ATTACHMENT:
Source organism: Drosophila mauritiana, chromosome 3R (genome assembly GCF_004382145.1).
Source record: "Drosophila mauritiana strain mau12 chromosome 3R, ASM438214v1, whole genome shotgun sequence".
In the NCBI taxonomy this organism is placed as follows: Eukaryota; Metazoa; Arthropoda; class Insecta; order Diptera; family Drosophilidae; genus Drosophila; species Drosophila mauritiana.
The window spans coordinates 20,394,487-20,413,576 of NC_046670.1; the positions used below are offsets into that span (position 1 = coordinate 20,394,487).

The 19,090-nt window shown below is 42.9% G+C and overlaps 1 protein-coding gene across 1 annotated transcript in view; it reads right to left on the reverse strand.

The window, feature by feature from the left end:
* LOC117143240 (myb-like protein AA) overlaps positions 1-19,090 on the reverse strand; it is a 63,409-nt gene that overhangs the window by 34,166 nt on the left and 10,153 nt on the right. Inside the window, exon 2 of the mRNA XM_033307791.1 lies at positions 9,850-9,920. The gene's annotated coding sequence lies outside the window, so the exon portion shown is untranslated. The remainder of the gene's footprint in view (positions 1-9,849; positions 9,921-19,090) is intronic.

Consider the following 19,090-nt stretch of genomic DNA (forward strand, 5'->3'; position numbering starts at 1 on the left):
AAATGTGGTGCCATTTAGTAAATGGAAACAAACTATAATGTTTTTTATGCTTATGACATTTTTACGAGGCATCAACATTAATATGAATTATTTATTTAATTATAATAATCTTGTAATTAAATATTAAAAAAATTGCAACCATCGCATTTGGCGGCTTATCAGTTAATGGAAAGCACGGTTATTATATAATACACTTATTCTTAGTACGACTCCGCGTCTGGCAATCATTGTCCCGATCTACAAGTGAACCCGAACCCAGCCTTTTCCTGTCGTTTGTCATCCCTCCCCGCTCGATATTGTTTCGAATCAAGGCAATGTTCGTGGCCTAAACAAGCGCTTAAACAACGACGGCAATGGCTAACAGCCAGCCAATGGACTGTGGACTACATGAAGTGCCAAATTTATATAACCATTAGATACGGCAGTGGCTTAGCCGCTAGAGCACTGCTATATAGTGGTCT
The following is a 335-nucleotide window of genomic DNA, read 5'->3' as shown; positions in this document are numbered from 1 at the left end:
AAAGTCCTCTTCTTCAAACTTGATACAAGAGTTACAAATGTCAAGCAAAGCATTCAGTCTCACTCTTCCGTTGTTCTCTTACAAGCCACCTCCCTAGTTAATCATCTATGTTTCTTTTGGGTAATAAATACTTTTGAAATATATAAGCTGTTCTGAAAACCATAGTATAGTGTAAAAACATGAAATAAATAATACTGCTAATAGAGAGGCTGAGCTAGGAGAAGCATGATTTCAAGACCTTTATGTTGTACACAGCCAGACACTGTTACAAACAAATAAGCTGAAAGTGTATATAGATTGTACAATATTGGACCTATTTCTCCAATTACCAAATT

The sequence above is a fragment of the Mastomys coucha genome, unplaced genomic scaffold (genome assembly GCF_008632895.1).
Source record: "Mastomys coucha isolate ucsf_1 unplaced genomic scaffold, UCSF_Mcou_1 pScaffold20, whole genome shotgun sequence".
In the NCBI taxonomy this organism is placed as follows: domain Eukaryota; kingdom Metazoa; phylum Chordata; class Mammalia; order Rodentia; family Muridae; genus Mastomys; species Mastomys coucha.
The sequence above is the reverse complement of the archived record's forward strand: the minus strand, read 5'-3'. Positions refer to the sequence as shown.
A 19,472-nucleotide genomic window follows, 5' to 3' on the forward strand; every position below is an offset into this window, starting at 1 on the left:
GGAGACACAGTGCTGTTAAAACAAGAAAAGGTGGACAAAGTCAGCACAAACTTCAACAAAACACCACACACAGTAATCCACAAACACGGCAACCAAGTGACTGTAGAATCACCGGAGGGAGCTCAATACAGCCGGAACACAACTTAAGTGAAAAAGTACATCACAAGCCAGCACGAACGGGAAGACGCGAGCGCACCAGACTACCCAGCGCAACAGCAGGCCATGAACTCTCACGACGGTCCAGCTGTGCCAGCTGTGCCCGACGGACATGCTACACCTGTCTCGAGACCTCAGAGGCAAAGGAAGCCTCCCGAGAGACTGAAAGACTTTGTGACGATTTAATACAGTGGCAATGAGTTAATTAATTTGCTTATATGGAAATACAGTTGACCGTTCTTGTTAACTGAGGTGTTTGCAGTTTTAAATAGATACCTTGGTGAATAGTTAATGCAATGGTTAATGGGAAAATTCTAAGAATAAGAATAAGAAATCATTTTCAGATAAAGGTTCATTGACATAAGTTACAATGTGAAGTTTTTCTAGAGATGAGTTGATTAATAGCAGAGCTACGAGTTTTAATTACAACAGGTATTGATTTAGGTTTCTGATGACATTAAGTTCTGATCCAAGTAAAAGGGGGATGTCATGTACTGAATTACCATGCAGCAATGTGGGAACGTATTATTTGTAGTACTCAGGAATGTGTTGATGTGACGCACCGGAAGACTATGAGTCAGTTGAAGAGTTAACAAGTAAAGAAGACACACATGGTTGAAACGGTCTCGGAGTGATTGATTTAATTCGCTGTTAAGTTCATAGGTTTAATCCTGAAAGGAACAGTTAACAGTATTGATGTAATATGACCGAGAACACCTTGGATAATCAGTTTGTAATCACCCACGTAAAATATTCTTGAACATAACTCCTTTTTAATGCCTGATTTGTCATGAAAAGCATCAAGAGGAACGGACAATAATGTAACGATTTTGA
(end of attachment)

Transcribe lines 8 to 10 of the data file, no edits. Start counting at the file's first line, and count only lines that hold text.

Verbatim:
Consider the following 19,090-nt stretch of genomic DNA (forward strand, 5'->3'; position numbering starts at 1 on the left):
AAATGTGGTGCCATTTAGTAAATGGAAACAAACTATAATGTTTTTTATGCTTATGACATTTTTACGAGGCATCAACATTAATATGAATTATTTATTTAATTATAATAATCTTGTAATTAAATATTAAAAAAATTGCAACCATCGCATTTGGCGGCTTATCAGTTAATGGAAAGCACGGTTATTATATAATACACTTATTCTTAGTACGACTCCGCGTCTGGCAATCATTGTCCCGATCTACAAGTGAACCCGAACCCAGCCTTTTCCTGTCGTTTGTCATCCCTCCCCGCTCGATATTGTTTCGAATCAAGGCAATGTTCGTGGCCTAAACAAGCGCTTAAACAACGACGGCAATGGCTAACAGCCAGCCAATGGACTGTGGACTACATGAAGTGCCAAATTTATATAACCATTAGATACGGCAGTGGCTTAGCCGCTAGAGCACTGCTATATAGTGGTCT
The following is a 335-nucleotide window of genomic DNA, read 5'->3' as shown; positions in this document are numbered from 1 at the left end: